SO2 Emission Reductions from Acid Rain Program Sources and Improvements in Air Quality
Since its inception in 1990, the cap and trade component of the Acid Rain Program (ARP) has reduced SO2 emissions from power plants by 10 million tons (more than 60 percent). The program is currently at full implementation, with a permanent cap on SO2 emissions at 8.95 million tons, or about a 50 percent reduction from 1980 levels.
To date, EPA's cap and trade programs have delivered significant environmental results. The interactive map below demonstrates the success of these programs.
(Clicking on the Play button in the bottom left corner of the map sets the map in motion.)
The green dots on the map above show emissions of SO2 from ARP sources—3,500+ power generating units greater than 25 MW (the largest being primarily coal burning). Note that at the program’s inception in 1995, SO2 emissions drop significantly and decrease further over time. The colored background is an isopleth map showing change in sulfate concentrations as measured by the CASTNET rural air quality monitoring network, leading to significant improvements in air quality and human health.
Wet sulfate deposition decreased 43 percent in the Northeast and 44 percent in the Midwest under the ARP. Wet nitrogen deposition also decreased in the Northeast by 27 percent and in the Midwest by 16 percent. These reductions in sulfur and nitrogen deposition have resulted in positive changes in environmental indicators, including improved water quality in lakes and streams.
The program has reduced SO2 emissions faster and at far lower costs than anticipated, yielding wide-ranging health and environmental improvements. A 2003 Office of Management and Budget study (PDF) (234 pp, 2.4M, About PDF) found that the ARP accounted for the largest quantified human health benefits—over $70 billion annually—of any federal regulatory program implemented in the last 10 years, with annual benefits exceeding costs by more than 40:1―for every dollar spent on implementing this cap and trade program, 40 dollars are returned in health and environmental benefits. A 2005 study (PDF) (15 pp, 532K, About PDF) estimated the program’s benefits at $122 billion annually in 2010, while cost estimates are around $3 billion annually (in 2000 dollars).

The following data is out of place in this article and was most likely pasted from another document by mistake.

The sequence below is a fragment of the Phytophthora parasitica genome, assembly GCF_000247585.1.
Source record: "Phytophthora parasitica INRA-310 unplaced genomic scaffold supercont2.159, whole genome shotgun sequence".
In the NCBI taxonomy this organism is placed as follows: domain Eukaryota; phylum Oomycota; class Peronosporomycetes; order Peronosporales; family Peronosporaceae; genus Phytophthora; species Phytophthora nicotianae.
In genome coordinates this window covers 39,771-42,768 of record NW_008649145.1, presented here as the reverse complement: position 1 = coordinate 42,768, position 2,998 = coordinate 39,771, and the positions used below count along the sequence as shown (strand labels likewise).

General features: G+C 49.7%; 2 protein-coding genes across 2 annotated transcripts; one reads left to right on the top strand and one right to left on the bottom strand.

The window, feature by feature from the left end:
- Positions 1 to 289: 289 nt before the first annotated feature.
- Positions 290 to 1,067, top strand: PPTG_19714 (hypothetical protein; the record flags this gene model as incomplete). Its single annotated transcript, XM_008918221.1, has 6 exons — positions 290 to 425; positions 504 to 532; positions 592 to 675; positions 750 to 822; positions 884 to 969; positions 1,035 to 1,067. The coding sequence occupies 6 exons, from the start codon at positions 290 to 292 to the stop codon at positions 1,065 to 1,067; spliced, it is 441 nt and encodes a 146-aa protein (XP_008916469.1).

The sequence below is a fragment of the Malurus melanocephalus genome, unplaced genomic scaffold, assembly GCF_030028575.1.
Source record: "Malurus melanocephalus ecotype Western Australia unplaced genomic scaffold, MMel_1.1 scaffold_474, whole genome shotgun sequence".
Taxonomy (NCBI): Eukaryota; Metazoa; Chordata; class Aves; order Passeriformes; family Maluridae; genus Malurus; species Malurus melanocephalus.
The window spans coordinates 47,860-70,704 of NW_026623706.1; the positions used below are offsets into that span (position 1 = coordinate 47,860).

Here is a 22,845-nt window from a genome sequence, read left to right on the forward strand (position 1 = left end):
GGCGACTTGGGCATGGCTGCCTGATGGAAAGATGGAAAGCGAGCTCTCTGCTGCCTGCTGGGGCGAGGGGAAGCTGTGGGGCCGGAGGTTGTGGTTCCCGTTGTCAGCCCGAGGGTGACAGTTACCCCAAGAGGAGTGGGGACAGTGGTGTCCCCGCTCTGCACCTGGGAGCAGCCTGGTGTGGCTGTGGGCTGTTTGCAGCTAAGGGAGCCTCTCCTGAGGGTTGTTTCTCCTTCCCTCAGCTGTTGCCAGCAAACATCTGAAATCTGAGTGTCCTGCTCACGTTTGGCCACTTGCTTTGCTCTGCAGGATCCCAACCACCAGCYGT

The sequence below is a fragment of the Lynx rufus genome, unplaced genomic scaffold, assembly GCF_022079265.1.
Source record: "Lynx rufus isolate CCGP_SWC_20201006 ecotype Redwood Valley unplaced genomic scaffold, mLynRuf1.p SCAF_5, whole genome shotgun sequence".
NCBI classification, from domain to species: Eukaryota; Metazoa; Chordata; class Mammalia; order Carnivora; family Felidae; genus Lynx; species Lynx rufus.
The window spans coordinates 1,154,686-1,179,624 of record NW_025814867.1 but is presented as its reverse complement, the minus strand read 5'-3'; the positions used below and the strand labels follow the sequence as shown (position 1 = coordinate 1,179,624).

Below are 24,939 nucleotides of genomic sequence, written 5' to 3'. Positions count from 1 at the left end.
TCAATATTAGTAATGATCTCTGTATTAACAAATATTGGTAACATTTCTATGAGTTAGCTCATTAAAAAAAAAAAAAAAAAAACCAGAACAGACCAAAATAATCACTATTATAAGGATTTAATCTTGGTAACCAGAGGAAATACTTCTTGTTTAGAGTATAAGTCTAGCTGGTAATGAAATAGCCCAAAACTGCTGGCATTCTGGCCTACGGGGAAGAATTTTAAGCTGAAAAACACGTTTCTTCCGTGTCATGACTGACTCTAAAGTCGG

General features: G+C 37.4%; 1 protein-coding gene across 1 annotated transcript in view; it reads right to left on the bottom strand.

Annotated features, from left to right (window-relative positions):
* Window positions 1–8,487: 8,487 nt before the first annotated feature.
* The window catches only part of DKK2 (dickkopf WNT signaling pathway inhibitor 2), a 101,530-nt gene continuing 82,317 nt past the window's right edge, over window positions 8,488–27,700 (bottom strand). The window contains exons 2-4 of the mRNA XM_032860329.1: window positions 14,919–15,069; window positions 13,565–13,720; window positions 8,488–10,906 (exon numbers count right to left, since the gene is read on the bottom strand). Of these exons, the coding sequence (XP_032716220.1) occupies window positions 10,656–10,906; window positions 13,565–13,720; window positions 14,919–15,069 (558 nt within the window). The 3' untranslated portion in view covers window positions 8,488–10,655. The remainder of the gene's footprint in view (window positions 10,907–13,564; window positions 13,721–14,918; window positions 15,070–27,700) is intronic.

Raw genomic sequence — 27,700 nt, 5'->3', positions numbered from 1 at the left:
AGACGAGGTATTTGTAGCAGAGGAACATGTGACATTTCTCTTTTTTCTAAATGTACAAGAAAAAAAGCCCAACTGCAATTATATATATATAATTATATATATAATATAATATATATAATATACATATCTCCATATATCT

The program covers more than 3,500 sources and has had near perfect compliance. Sources found to have exceeded their emission allowances were assessed automatic penalties. Stringent emissions monitoring and transparent data ensure program integrity, and a robust allowance trading market has emerged.
* Note that there are no data for SO2 emissions prior to 1990. Power plant emissions between 1990 and 1994 were based on estimates; in 1995, continuous emissions monitoring systems (CEMS) were required of all program sources.
These animations are based on data and interactive mapping applications at EPA's Airmarkets website. For complete ARP and NBP data overlay files, as well as air quality and deposition data for interactive mapping applications (i.e., Google Earth), go to the Airmarkets Interactive Mapping page.